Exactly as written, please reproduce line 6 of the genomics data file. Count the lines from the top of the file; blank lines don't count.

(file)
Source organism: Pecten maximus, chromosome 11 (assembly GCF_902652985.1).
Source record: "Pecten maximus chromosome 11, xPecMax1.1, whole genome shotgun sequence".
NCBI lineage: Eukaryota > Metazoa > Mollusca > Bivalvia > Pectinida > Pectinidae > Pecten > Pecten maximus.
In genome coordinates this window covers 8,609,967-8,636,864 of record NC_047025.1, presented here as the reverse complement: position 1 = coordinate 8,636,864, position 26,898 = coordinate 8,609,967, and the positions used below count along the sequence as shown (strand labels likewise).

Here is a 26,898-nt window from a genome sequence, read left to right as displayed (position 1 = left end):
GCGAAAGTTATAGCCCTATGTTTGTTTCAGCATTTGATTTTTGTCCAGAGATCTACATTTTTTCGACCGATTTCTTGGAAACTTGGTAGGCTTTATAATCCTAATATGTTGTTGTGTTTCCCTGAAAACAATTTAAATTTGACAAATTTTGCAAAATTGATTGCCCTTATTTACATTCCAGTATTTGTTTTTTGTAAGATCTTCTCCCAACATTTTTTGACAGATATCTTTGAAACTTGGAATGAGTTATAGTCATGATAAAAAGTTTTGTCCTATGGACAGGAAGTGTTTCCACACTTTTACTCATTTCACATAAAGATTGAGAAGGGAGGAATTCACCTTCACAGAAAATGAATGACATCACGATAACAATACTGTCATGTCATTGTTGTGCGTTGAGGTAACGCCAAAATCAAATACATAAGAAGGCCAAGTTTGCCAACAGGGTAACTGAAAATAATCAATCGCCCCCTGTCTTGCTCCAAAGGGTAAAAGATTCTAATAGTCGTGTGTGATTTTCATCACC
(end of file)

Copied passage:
GCGAAAGTTATAGCCCTATGTTTGTTTCAGCATTTGATTTTTGTCCAGAGATCTACATTTTTTCGACCGATTTCTTGGAAACTTGGTAGGCTTTATAATCCTAATATGTTGTTGTGTTTCCCTGAAAACAATTTAAATTTGACAAATTTTGCAAAATTGATTGCCCTTATTTACATTCCAGTATTTGTTTTTTGTAAGATCTTCTCCCAACATTTTTTGACAGATATCTTTGAAACTTGGAATGAGTTATAGTCATGATAAAAAGTTTTGTCCTATGGACAGGAAGTGTTTCCACACTTTTACTCATTTCACATAAAGATTGAGAAGGGAGGAATTCACCTTCACAGAAAATGAATGACATCACGATAACAATACTGTCATGTCATTGTTGTGCGTTGAGGTAACGCCAAAATCAAATACATAAGAAGGCCAAGTTTGCCAACAGGGTAACTGAAAATAATCAATCGCCCCCTGTCTTGCTCCAAAGGGTAAAAGATTCTAATAGTCGTGTGTGATTTTCATCACC